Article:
Johnny Rutherford, 1974, 1976 and 1980 winner: A staple at nearly every NTT IndyCar Series event and one of the sport’s truest gentlemen, J.R. was working with the series in 2013 and was one of the helmet’s earliest signatures. His autograph is the most artistic and aesthetic of the 30.
Rick Mears, 1979, 1984, 1988 and 1991 winner: The last four-time winner and one of two men to win the race in three decades (Bobby Unser is the other), I had Mears sign the helmet at Detroit in 2015. He added his customary “Thanks” above his name, informing me fans are what made his career possible.
Emerson Fittipaldi, 1989 and 1993 winner: One of the signatures I figured would be the most difficult to obtain, Emmo, who lives in his native Brazil, made a surprise appearance at Belle Isle a few years ago to visit his son-in-law, Max Papis. He took in the racing and generously signed for me on pit road.
Jacques Villeneuve, 1995 winner: Another that I considered a major longshot, luck fell my way when the Canadian returned to race at Indy and signed for me in 2014. Surprisingly, he took more interest in reviewing the other signatures than any other driver.
Juan Montoya, 2000 and 2015 winner: One of just two men to have his name appear in two ways on the Borg-Warner Trophy (“Juan” and “Juan Pablo,” joining Al Unser who added “Sr.” under his 1987 likeness), Montoya was one of two winners to sign for me at a NASCAR event (Sam Hornish Jr. was the other). Unaware that he’d eventually return to Indy car racing, I secured the Colombian during the 2014 Brickyard 400.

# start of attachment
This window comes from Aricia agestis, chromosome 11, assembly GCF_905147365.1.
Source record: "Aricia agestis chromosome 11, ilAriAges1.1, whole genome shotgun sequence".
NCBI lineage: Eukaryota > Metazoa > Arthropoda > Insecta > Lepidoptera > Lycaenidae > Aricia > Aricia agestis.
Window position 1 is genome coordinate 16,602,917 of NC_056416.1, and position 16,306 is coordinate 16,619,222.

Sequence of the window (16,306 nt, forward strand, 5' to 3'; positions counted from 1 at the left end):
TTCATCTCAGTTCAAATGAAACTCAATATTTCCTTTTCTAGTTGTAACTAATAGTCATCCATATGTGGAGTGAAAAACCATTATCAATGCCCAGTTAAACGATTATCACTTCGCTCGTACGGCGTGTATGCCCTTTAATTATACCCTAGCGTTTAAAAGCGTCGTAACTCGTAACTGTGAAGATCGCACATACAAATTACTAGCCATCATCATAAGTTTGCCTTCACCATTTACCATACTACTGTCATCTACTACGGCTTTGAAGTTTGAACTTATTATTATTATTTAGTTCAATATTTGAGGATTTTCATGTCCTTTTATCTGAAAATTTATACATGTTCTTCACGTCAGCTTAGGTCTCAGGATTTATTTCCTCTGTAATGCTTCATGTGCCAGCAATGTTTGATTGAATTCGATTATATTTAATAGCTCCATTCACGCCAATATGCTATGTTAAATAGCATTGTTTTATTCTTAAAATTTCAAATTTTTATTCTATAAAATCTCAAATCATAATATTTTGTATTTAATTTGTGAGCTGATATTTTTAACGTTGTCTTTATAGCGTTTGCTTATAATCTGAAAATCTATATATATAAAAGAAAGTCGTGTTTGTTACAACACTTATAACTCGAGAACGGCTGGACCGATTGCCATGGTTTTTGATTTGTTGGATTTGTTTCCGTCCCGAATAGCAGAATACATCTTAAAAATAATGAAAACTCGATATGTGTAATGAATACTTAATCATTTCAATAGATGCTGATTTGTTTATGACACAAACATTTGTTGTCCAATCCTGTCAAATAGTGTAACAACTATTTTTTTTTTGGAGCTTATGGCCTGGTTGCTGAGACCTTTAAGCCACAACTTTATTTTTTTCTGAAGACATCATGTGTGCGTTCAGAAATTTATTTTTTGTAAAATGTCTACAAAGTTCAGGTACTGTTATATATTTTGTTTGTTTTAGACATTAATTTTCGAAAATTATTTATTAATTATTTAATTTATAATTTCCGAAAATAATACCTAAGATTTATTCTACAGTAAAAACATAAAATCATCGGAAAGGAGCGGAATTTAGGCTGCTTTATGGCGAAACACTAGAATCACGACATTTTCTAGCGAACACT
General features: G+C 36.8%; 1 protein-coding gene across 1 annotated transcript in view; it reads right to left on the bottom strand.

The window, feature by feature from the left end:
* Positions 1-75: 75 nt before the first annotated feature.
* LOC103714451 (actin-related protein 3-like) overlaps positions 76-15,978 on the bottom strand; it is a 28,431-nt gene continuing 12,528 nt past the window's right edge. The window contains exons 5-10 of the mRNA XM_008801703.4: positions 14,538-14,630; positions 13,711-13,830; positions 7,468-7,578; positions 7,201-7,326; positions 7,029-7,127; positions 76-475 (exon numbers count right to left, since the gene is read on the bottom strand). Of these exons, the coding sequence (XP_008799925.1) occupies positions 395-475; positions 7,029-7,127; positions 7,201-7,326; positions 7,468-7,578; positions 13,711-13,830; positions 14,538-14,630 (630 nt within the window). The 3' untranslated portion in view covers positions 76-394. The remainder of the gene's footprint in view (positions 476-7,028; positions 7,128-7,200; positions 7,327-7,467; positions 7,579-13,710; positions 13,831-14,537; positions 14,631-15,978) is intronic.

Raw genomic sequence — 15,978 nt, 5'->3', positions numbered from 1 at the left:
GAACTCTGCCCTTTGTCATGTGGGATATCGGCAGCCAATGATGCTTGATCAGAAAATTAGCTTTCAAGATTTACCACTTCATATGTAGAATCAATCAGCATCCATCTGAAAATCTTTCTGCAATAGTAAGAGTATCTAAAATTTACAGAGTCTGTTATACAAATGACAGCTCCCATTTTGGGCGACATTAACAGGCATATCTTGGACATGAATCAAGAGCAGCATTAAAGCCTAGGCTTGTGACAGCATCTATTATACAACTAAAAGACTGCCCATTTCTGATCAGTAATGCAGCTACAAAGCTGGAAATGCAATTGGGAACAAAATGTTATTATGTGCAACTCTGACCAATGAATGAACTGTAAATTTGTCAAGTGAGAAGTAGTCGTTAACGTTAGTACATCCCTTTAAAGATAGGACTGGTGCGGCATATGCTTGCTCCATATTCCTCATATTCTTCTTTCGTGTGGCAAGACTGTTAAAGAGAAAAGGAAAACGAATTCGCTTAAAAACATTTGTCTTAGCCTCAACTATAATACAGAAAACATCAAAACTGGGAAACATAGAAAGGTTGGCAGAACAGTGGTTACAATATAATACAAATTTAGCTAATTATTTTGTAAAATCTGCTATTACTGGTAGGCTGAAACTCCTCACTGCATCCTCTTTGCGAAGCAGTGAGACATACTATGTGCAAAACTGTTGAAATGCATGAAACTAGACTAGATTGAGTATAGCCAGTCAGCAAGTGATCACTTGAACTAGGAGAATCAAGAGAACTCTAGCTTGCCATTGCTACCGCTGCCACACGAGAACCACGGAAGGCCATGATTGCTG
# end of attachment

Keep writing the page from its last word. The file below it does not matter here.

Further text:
Helio Castroneves, 2001, 2002 and 2009 winner: One of the most likable men in the group, Helio was with Rick Mears (his driving coach and spotter for Team Penske) at Belle Isle the day Mears signed. It was buy one, get one for me!
Dario Franchitti, 2007, 2010 and 2012 winner: Retired at the end of 2013, Dario began working (instead of driving) with Chip Ganassi Racing shortly thereafter. He signed with Dixon in 2015 and was appreciative of the project. “It’s super cool,” he told me. “I wish I had one!”
Kenny Brack, 1999 winner: Native to Sweden and residing in London, I was surprised to see Brack on the big screens at IMS during qualifying a few years ago. I had some down time, so I rushed home, retrieved the helmet and tracked him down later that day. His signature traditionally includes a smiley face. It reflects the mood created by adding him.
Ryan Hunter-Reay, 2014 winner: I’d told Hunter-Reay of my project a week before his Indy 500 victory. He told me he’d gladly add his name if he were to win. The morning of the first practice session the following week at Belle Isle in 2014, RHR did exactly that.
Alexander Rossi, 2016 winner: The winner of the historic 100th running, Rossi also signed the next week at Belle Isle in 2016. He added “100th” next to his name, per my request.
Takuma Sato, 2017 winner: Also added at Belle Isle a week after tackling Indy, Sato added a unique flavor with his signature. He signed it in the characters of his native Japanese.
Will Power, 2018 winner: You probably sense a theme here: I also got Power to sign at Belle Isle a week after his win.
It’s fitting that his name is the last on the list, as it took just that, willpower, to carry the helmet on airplanes, in my car, in rushed retrievals and in frantic calls to shipping stores to get the 30 signatures on it now. With that said, it’s been a lot of fun. I wish everyone luck if they choose to do the same and offer the encouragement that it’s a great group of gentlemen who each seemed to grasp the elite nature of the collection that includes their name.
Should 2019 provide a new winner, I’ll be ready with my helmet and Sharpie. After all, what am I supposed to do now?
(Veteran broadcaster Jake Query is a member of the Advance Auto Parts INDYCAR Radio Network team and offers his musings regularly on IndyCar.com.)